2019 was supposed to be a big deal for Scooter Gennett. Coming off a two-year stretch where he slashed .303/.351/.508 with 108 extra-base hits and just a season shy of reaching free agency, he was primed to earn himself a big fat expensive baseball contract. In fact, by well-respected baseball measures, Scooter was one of the very best hitters in baseball in that stretch. Just 13 hitters can boast a batting average above .300 and a slugging percentage above .500 across 2017-18. They are:
Mike Trout, JD Martinez, Nolan Arenado, Joey Votto, Justin Turner, Freddie Freeman, Charlie Blackmon, Mookie Betts, Anthony Rendon, Christian Yelich, Jose Altuve, Daniel Murphy, and El Scootro.
Most of those guys are making $20 million a year or pretty well set to do so here right soon.
At this point, it’s tough to say what will happen to Scooter when he wades into the strange tides of free agency. There are two months of baseball yet to play in 2019 and, as unfair as it may seem, they probably count a whole lot more than the last two years do. It’s not unreasonable to say that Scooter can earn or lose himself $50 million in August and September. No pressure or anything, but it is pretty much a career-defining stretch.
To his benefit, there will likely be a robust market for a guy like him this winter. A number of teams with fancies on contention will probably be looking for a medium / long-term solution at second base. The Diamondbacks, Giants, Dodgers, Cubs, Twins, Nationals, and Red Sox are all potential suitors. And, of course, so are the Reds.
Well, maybe the Reds. It is possible that their long-term second baseman is already playing for them out in center field. Nick Senzel has handled his first season out in the grass pretty well, making it easy to forget that he has shown Gold Glove potential at the keystone. I’m of a mind that the Reds would be best served to settle Senzel at second starting next season*, but his versatility offers them quite the luxury. He has shown he can handle center field, and with enough reps, he could even excel out there. So while the Reds will have holes to fill in 2020, it’s kinda up to them and what the market dictates to decide where those holes will be.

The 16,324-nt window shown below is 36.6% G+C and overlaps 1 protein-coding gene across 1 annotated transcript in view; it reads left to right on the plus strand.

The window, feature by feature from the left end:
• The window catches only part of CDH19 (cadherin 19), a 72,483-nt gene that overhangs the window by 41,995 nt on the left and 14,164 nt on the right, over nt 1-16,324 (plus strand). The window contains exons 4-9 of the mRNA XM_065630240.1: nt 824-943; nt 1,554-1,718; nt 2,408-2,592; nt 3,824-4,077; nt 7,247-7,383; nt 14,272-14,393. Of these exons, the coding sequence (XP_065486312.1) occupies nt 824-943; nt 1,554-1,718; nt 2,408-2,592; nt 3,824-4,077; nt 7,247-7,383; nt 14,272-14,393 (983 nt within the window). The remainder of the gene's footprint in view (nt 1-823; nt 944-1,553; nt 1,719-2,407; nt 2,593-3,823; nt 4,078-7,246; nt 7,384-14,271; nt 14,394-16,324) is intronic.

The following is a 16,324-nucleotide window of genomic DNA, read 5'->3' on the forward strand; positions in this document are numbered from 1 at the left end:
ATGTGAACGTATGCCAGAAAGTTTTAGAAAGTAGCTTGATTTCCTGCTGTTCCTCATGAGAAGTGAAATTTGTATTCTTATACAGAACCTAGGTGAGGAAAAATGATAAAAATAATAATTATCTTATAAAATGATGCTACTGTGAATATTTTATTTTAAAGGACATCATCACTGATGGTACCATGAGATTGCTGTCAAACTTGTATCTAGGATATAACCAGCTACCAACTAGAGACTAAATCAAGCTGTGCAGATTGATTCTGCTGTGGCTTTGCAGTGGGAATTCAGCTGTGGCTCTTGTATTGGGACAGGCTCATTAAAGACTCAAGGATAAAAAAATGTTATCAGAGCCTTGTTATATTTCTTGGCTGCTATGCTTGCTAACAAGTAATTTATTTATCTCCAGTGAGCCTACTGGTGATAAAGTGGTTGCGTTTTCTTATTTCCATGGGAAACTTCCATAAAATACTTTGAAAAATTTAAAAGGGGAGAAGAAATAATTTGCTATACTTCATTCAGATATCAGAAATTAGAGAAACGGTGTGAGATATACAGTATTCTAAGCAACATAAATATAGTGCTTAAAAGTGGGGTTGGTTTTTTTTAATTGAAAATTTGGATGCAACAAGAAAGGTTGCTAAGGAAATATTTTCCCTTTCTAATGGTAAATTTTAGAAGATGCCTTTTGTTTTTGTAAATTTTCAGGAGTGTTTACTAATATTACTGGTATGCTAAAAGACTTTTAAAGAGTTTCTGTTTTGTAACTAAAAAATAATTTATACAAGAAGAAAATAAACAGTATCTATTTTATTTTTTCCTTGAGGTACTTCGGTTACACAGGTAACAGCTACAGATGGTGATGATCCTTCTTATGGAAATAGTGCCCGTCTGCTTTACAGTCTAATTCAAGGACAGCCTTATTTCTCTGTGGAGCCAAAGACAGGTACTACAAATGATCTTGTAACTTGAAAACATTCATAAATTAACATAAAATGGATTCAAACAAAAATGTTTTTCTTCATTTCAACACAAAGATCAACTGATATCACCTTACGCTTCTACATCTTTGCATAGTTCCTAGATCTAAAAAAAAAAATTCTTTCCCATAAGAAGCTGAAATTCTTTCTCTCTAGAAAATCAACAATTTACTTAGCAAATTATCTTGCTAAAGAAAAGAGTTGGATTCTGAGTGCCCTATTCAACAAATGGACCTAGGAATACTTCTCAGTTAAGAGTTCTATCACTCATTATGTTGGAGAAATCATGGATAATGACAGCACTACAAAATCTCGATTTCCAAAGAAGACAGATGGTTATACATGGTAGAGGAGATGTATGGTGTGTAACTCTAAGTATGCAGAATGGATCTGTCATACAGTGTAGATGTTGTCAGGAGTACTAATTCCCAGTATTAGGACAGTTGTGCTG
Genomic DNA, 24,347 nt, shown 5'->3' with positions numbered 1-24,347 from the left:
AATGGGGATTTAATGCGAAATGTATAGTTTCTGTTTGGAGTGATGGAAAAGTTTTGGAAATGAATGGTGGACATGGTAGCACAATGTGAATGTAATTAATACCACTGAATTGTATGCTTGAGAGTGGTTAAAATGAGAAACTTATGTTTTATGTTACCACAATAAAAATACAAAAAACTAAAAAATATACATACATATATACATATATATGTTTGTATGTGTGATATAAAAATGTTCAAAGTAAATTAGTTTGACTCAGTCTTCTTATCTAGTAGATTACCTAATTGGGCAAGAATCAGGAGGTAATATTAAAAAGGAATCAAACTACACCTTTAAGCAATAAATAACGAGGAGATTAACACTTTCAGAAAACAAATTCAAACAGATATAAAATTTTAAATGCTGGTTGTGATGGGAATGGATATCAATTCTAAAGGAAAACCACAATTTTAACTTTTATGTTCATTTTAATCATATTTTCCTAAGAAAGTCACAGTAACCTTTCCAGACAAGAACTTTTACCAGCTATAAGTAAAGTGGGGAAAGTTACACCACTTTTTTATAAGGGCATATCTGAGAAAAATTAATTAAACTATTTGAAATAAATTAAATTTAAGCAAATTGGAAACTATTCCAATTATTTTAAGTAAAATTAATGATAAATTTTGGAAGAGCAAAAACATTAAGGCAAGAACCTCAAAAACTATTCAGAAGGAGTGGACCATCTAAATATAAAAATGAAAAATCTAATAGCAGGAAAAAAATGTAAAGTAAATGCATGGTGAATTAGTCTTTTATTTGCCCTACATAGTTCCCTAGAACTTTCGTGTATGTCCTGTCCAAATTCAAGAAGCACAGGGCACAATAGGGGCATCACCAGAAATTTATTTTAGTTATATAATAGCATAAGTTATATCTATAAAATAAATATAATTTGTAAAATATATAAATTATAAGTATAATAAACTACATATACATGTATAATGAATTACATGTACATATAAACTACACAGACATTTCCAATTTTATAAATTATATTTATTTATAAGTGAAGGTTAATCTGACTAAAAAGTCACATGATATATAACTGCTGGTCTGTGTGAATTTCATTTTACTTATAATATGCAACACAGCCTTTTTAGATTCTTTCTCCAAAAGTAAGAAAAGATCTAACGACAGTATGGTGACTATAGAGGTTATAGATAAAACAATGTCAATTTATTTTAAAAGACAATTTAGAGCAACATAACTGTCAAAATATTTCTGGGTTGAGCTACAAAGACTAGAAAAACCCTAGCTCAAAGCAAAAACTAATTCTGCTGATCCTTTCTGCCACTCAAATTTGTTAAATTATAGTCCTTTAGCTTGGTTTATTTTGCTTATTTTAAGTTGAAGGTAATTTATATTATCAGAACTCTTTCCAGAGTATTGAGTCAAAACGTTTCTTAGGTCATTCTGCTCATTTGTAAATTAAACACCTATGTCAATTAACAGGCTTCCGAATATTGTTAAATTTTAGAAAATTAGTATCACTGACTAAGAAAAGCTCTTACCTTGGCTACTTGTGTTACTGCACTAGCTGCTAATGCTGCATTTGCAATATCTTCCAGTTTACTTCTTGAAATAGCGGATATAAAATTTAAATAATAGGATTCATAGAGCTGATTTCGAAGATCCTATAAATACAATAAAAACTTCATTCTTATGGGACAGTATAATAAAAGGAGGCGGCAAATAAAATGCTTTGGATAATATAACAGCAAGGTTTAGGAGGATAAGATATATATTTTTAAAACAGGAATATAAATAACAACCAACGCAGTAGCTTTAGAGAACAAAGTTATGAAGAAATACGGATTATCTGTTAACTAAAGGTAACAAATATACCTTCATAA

*Happy Alliteration Day, everyone!
Brian Dozier might be an informative case to examine here. He took it to another level in 2016-17, slashing .269/.349/.522 with 150 extra-base hits, setting himself up for a handsome contract in free agency. He had to get through 2018 first though, and it didn’t go as planned. He was worth nearly 11 bWAR over those two peak seasons, but eked out a meager one win in his walk year and settled for a one-year, $9 million pillow contract with the Nationals this winter.
Free agency is a mean old bitch.
I dunno. The stars could maybe line up just so and maybe the Reds see fit to keep Senzel in the outfield and find a second baseman elsewhere. And maybe they know exactly who that second baseman is and they already know him really well and he is a fan favorite and a local boy to boot, and maybe that guy had a rough year and maybe the volatility and fickleness of the free agent market scares the bejabbers out of him and maybe he looked at what happened to Brian Dozier last season and maybe he decides to stick around. I dunno, maybe.
Like I said, there is a lot of really meaningful baseball for Scooter and the Reds in the next two months. He has only made 50 PAs thus far with only eight singles and a double, which looks terrible but doesn’t mean a whole lot yet. But it is striking to me just how much the destinies of Scooter and Reds are tied up in his next 250 PAs.
Baseball is weird like that sometimes.